You may have taken part in or planned an immersive Bible experience for young Bible students in the past. While they are the best way to take young Bible students “back in time”, they take a lot of time and money. There are easier and less expensive ways of doing something similar in a regular Bible class setting.
Here are some of our favorite ways to introduce young people to Bible times in hands-on ways.
- Reproductions of objects. It is fairly easy and inexpensive to find replicas of ancient clay lamps, shofars, mezuzahs and other objects from Bible times on etailer websites like Amazon.
- Biblical foods. Yes, you can find edible locusts/ grasshoppers for young Bible students to try. Dried dates and figs, rustic multigrain breads, pita, lentil stew, quail and other foods mentioned in the Bible may be unfamiliar to your students. (Check for allergies.) Other foods, like manna, we don’t have recipes for, but people have made recipes they believe probably taste close to the original food.
- Participating in every day activities mentioned in the Bible. Making unleavened bread or mud bricks, grinding grain or spices, weaving and other tasks are unfamiliar to your students and give them a sense of every day life.
- Photos and drawings. While the actual buildings are ruins now, several Bible museums have built full scale replicas of everything from Noah’s Ark to the Tabernacle and every day houses. If you can’t visit the replicas, showing photographs can help students visualize places in the Bible. If you can’t find photos online, you can usually find detailed drawings. For things like pyramids that are still standing, search for photos of what the buildings looked like originally. Many things that are plain now were actually originally very colorful and decorated.
- Sounds. What did scripture sound like when read in the original language? What might the Psalms have sounded like when sung in Bible times? What does a busy marketplace sound like? Adding authentic sounds makes Bible stories come to life.
- Smells. Throw a cheap cut of beef on an electric indoor grill outside of your classroom and you have the smells of a sacrifice. The exact formula for the incense used in the Tabernacle is unknown, but people have developed one they believe is close and it can be purchased. Smells are one of the best memory triggers, so attaching a smell to your Bible lesson can make it more memorable.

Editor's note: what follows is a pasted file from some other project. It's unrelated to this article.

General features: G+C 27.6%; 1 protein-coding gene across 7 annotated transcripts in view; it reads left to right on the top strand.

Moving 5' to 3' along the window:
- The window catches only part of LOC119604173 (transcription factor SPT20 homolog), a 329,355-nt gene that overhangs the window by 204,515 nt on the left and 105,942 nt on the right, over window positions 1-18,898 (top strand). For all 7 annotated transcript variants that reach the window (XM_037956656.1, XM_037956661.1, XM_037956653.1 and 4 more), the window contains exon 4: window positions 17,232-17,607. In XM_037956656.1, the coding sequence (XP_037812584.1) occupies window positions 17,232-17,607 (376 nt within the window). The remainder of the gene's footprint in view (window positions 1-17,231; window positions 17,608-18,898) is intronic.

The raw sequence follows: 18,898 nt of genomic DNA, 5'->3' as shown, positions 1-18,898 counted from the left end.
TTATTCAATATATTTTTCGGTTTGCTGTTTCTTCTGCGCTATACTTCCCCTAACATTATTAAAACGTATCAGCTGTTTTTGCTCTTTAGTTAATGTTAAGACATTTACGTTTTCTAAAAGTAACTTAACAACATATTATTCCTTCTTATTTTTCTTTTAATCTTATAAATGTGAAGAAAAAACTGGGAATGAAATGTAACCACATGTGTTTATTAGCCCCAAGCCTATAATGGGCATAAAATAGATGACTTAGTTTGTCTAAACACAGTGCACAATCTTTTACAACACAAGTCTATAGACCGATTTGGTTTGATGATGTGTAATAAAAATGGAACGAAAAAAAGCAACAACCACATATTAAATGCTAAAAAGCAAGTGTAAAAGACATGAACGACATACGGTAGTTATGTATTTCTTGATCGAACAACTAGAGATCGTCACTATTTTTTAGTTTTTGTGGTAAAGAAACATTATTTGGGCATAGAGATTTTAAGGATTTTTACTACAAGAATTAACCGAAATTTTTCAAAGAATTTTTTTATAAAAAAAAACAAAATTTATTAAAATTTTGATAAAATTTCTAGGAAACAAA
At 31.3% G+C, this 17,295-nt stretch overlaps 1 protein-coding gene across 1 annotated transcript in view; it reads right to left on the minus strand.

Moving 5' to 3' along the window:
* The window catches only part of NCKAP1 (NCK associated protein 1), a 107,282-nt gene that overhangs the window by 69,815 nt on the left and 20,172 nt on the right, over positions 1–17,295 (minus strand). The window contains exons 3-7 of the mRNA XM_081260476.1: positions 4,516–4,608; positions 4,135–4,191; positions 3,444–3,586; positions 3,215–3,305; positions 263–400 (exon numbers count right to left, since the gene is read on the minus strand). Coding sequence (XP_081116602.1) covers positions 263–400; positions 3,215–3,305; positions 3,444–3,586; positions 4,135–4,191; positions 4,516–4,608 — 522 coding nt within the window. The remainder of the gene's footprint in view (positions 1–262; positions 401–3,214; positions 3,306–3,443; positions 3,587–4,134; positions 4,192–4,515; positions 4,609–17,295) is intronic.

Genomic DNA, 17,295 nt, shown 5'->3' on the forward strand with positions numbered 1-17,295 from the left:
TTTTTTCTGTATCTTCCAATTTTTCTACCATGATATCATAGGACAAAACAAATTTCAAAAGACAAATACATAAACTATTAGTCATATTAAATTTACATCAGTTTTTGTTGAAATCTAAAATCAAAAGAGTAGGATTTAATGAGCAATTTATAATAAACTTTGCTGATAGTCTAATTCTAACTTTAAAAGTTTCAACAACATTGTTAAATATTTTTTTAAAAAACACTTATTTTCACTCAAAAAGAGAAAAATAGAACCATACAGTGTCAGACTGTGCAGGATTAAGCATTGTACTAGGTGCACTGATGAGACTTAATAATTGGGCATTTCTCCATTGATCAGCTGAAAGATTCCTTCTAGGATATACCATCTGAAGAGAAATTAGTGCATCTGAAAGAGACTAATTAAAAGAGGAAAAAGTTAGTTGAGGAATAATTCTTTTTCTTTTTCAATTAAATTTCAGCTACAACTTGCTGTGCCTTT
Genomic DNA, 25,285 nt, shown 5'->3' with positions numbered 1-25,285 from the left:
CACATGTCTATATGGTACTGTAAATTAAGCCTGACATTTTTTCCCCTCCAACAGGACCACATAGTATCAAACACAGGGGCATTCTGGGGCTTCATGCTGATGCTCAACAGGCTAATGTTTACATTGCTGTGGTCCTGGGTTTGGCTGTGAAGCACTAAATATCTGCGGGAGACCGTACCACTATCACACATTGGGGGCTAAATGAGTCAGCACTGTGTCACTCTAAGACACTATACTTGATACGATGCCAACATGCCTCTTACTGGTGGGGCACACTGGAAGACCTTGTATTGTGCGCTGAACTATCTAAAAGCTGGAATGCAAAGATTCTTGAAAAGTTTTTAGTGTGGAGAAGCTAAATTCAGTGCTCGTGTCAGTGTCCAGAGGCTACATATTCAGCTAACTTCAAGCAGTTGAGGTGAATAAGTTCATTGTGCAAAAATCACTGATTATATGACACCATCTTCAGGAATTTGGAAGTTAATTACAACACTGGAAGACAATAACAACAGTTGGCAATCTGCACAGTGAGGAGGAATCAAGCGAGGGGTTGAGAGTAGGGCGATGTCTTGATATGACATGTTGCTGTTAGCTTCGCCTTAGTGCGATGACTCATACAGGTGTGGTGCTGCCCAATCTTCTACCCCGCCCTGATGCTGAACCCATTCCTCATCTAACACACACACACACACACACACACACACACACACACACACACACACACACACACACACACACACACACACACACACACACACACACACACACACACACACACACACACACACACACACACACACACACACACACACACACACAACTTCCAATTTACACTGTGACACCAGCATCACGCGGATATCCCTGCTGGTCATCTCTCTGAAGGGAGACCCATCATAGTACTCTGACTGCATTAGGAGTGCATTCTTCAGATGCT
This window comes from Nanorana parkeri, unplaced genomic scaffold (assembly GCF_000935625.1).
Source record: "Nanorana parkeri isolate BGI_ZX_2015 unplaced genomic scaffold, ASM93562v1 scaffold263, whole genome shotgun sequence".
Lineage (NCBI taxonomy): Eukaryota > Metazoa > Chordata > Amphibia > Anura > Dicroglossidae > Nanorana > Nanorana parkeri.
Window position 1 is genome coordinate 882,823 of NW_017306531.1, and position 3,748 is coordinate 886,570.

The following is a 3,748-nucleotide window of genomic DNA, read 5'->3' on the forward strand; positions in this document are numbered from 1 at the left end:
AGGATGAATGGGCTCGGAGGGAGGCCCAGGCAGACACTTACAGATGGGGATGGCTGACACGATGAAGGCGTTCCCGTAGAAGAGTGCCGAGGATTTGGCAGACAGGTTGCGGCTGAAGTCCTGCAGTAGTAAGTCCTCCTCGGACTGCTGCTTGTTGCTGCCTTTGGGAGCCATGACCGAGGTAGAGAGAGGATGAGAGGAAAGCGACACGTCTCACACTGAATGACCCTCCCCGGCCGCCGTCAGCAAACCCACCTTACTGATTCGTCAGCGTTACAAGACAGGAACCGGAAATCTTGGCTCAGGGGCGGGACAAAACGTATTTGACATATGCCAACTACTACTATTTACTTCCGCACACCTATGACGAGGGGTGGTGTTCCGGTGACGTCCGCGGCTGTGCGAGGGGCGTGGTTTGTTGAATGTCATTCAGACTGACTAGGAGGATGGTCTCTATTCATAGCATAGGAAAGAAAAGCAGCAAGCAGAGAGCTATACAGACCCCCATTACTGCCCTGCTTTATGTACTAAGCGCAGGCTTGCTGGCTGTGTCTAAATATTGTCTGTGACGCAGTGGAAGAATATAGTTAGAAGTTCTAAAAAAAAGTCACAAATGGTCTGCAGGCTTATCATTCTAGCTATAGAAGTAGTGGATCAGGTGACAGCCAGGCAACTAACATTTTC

- Costumes and dramas. Many churches have simple “Bible” costumes children can put on over their own clothes as they wonder about in the “wilderness” of your church property, drinking bitter water and eating manna and quail. The costumes can be used for having students see what it might have felt like to be the people in various Bible stories and parables.
- Live animals. Okay, this one isn’t as cheap, but actually riding a donkey when studying a donkey story or having someone be a “shepherd” for a couple of live sheep makes a Bible story memorable. We even had a Christian at an animal group that normally goes to schools come show our young people various unusual animals and talk about the ways they might have cared for them on Noah’s Ark.
- Museum field trips. This takes a little more effort, but many museums have artifacts from Bible times and places on display. From real Baal idols to mummies (Jacob and Joseph were mummified), it gives your Bible students an opportunity to see the “real thing”. Know someone with a collection of coins from the Roman Empire times and your kids may even be touching the same coins people in the Bible touched.
Making the Bible come to life takes a little more money and effort than a normal Bible class might, but it adds so much additional educational value, it is worth it. (If you manage a children’s or youth ministry, consider having a “library” of some of these things that any Bible class teacher can check out and use in class.)